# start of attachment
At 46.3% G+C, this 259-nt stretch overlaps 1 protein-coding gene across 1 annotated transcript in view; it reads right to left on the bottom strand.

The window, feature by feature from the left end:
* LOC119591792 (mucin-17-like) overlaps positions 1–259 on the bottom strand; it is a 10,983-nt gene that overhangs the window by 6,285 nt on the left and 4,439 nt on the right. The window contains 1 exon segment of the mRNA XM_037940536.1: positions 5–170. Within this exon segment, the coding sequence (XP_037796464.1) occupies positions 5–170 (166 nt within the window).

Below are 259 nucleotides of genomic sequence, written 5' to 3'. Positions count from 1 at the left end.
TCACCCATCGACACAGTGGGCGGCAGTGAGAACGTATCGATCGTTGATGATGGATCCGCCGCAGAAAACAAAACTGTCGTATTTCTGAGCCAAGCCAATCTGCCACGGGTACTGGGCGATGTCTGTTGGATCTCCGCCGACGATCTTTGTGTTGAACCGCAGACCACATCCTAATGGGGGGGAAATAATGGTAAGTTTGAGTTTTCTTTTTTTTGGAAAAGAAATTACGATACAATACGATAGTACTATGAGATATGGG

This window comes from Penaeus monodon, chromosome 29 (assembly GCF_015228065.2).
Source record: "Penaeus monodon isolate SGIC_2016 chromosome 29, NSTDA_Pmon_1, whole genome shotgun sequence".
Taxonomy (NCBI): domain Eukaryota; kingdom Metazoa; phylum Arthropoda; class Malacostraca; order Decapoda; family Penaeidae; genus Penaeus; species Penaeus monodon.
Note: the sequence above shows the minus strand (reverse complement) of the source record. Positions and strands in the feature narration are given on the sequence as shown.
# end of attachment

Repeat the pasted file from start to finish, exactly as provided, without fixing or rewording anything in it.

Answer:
At 46.3% G+C, this 259-nt stretch overlaps 1 protein-coding gene across 1 annotated transcript in view; it reads right to left on the bottom strand.

The window, feature by feature from the left end:
* LOC119591792 (mucin-17-like) overlaps positions 1–259 on the bottom strand; it is a 10,983-nt gene that overhangs the window by 6,285 nt on the left and 4,439 nt on the right. The window contains 1 exon segment of the mRNA XM_037940536.1: positions 5–170. Within this exon segment, the coding sequence (XP_037796464.1) occupies positions 5–170 (166 nt within the window).

Below are 259 nucleotides of genomic sequence, written 5' to 3'. Positions count from 1 at the left end.
TCACCCATCGACACAGTGGGCGGCAGTGAGAACGTATCGATCGTTGATGATGGATCCGCCGCAGAAAACAAAACTGTCGTATTTCTGAGCCAAGCCAATCTGCCACGGGTACTGGGCGATGTCTGTTGGATCTCCGCCGACGATCTTTGTGTTGAACCGCAGACCACATCCTAATGGGGGGGAAATAATGGTAAGTTTGAGTTTTCTTTTTTTTGGAAAAGAAATTACGATACAATACGATAGTACTATGAGATATGGG

This window comes from Penaeus monodon, chromosome 29 (assembly GCF_015228065.2).
Source record: "Penaeus monodon isolate SGIC_2016 chromosome 29, NSTDA_Pmon_1, whole genome shotgun sequence".
Taxonomy (NCBI): domain Eukaryota; kingdom Metazoa; phylum Arthropoda; class Malacostraca; order Decapoda; family Penaeidae; genus Penaeus; species Penaeus monodon.
Note: the sequence above shows the minus strand (reverse complement) of the source record. Positions and strands in the feature narration are given on the sequence as shown.